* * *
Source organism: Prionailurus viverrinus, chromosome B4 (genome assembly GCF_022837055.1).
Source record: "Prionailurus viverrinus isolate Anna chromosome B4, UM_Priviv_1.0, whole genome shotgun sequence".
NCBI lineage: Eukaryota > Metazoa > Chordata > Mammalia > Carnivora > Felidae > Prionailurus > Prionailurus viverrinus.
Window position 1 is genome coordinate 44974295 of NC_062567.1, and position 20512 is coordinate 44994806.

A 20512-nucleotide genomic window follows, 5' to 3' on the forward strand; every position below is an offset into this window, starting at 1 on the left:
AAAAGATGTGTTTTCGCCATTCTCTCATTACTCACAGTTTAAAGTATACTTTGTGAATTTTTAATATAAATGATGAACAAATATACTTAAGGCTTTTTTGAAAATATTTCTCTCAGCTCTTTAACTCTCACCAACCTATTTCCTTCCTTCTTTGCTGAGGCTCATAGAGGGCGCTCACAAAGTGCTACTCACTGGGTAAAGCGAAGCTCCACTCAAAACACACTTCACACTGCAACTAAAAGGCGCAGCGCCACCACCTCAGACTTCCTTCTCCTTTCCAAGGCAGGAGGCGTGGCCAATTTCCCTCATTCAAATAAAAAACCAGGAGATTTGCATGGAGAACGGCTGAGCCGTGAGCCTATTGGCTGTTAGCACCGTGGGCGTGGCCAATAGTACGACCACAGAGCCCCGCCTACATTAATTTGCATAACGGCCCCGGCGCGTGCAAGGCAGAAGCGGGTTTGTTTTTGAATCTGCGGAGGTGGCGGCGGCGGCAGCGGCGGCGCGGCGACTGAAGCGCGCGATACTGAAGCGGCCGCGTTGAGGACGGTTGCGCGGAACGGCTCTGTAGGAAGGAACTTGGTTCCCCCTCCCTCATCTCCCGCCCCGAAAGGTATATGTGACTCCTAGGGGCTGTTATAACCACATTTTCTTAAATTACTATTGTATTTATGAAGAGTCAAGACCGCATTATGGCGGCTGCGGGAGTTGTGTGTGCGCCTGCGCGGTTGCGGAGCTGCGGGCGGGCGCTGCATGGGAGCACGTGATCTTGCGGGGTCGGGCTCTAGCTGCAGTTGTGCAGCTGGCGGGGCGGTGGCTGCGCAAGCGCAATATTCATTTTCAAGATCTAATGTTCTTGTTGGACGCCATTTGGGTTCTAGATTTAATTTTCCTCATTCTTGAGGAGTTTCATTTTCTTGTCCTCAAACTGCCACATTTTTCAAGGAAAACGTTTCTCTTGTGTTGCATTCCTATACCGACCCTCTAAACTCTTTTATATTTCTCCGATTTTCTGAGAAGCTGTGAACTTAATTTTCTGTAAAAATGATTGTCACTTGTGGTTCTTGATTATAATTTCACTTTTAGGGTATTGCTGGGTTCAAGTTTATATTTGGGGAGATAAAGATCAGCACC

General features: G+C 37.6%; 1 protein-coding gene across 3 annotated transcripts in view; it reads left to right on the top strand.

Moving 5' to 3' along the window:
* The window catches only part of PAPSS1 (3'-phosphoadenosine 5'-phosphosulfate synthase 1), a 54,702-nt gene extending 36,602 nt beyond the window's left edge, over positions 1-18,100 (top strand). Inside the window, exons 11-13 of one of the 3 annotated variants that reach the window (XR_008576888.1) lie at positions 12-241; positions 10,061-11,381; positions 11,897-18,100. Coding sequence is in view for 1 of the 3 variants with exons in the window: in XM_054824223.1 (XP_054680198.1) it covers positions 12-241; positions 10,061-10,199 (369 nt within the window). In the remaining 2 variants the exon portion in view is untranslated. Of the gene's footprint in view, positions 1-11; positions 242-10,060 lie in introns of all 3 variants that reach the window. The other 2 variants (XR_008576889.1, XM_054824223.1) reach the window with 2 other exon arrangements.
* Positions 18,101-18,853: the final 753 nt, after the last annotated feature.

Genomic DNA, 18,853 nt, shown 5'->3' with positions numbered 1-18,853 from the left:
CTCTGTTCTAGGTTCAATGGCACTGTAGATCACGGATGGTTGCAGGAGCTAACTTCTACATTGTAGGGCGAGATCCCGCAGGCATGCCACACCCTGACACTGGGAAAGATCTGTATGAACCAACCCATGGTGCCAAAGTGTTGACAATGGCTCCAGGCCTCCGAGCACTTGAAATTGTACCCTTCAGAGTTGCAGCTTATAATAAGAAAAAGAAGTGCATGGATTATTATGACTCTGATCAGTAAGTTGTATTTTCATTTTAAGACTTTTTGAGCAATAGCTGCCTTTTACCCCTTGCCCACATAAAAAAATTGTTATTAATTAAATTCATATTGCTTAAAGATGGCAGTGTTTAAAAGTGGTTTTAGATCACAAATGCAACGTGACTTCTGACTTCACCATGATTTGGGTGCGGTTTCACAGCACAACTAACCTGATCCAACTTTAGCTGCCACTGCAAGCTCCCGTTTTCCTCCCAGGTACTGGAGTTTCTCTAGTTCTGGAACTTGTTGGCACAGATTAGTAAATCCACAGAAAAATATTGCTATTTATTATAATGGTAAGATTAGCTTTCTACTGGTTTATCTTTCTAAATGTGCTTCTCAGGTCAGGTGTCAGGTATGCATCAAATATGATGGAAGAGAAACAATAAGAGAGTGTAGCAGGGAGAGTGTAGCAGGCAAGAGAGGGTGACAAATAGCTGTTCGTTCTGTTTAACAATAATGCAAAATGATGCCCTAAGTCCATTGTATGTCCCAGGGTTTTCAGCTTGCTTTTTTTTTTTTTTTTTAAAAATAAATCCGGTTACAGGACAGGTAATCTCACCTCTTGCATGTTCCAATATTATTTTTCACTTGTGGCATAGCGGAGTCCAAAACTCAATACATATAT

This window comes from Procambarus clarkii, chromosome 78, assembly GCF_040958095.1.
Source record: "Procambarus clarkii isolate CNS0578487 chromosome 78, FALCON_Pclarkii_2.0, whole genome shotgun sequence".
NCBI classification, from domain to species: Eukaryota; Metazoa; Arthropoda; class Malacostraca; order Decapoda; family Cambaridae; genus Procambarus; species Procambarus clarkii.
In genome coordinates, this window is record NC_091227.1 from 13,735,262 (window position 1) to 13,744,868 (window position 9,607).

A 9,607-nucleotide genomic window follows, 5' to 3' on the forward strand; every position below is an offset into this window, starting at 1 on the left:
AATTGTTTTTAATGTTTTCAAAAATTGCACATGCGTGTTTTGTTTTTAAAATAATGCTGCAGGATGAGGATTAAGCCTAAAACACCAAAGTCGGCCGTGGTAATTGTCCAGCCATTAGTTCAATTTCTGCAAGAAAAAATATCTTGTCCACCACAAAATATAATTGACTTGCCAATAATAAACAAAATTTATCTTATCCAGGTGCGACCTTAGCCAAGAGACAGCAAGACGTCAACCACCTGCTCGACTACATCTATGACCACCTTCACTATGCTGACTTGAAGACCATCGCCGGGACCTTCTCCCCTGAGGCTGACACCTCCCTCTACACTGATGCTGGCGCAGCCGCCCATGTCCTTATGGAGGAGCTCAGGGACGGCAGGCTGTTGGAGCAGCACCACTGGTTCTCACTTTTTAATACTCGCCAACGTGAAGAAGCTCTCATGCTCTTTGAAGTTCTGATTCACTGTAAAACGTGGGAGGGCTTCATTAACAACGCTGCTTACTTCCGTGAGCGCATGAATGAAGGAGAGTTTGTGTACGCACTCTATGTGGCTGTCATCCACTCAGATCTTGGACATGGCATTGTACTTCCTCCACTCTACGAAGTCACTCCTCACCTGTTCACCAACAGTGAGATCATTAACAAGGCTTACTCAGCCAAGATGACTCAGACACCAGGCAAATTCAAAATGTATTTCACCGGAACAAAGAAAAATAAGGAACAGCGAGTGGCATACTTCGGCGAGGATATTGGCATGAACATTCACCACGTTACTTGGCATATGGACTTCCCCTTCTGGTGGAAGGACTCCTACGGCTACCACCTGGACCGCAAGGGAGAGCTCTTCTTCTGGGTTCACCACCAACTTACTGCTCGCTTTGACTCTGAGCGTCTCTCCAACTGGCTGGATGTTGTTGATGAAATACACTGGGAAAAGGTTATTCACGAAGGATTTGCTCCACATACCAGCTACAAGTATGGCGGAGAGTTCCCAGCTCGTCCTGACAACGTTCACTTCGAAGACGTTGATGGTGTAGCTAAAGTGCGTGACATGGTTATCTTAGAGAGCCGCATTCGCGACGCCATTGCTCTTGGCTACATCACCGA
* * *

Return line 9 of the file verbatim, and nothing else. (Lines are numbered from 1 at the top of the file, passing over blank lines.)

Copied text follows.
* The window catches only part of PAPSS1 (3'-phosphoadenosine 5'-phosphosulfate synthase 1), a 54,702-nt gene extending 36,602 nt beyond the window's left edge, over positions 1-18,100 (top strand). Inside the window, exons 11-13 of one of the 3 annotated variants that reach the window (XR_008576888.1) lie at positions 12-241; positions 10,061-11,381; positions 11,897-18,100. Coding sequence is in view for 1 of the 3 variants with exons in the window: in XM_054824223.1 (XP_054680198.1) it covers positions 12-241; positions 10,061-10,199 (369 nt within the window). In the remaining 2 variants the exon portion in view is untranslated. Of the gene's footprint in view, positions 1-11; positions 242-10,060 lie in introns of all 3 variants that reach the window. The other 2 variants (XR_008576889.1, XM_054824223.1) reach the window with 2 other exon arrangements.